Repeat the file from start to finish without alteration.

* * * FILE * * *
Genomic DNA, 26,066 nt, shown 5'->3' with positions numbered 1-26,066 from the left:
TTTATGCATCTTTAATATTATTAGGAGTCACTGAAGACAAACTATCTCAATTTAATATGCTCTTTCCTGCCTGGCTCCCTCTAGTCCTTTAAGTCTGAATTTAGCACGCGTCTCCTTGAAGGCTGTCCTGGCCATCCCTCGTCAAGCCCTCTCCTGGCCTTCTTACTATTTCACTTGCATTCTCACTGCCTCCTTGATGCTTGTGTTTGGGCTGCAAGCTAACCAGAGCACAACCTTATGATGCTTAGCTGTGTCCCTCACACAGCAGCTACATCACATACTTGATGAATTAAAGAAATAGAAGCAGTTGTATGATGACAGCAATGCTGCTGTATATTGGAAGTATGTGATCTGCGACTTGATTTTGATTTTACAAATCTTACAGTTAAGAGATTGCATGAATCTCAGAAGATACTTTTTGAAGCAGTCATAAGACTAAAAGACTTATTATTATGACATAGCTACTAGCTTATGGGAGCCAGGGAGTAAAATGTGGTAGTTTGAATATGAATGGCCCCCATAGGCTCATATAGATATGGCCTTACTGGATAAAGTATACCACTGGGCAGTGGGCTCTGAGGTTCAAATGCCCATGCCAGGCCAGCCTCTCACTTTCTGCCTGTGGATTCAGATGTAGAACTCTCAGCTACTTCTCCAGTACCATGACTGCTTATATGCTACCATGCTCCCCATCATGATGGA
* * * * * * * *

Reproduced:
Genomic DNA, 26,066 nt, shown 5'->3' with positions numbered 1-26,066 from the left:
TTTATGCATCTTTAATATTATTAGGAGTCACTGAAGACAAACTATCTCAATTTAATATGCTCTTTCCTGCCTGGCTCCCTCTAGTCCTTTAAGTCTGAATTTAGCACGCGTCTCCTTGAAGGCTGTCCTGGCCATCCCTCGTCAAGCCCTCTCCTGGCCTTCTTACTATTTCACTTGCATTCTCACTGCCTCCTTGATGCTTGTGTTTGGGCTGCAAGCTAACCAGAGCACAACCTTATGATGCTTAGCTGTGTCCCTCACACAGCAGCTACATCACATACTTGATGAATTAAAGAAATAGAAGCAGTTGTATGATGACAGCAATGCTGCTGTATATTGGAAGTATGTGATCTGCGACTTGATTTTGATTTTACAAATCTTACAGTTAAGAGATTGCATGAATCTCAGAAGATACTTTTTGAAGCAGTCATAAGACTAAAAGACTTATTATTATGACATAGCTACTAGCTTATGGGAGCCAGGGAGTAAAATGTGGTAGTTTGAATATGAATGGCCCCCATAGGCTCATATAGATATGGCCTTACTGGATAAAGTATACCACTGGGCAGTGGGCTCTGAGGTTCAAATGCCCATGCCAGGCCAGCCTCTCACTTTCTGCCTGTGGATTCAGATGTAGAACTCTCAGCTACTTCTCCAGTACCATGACTGCTTATATGCTACCATGCTCCCCATCATGATGGA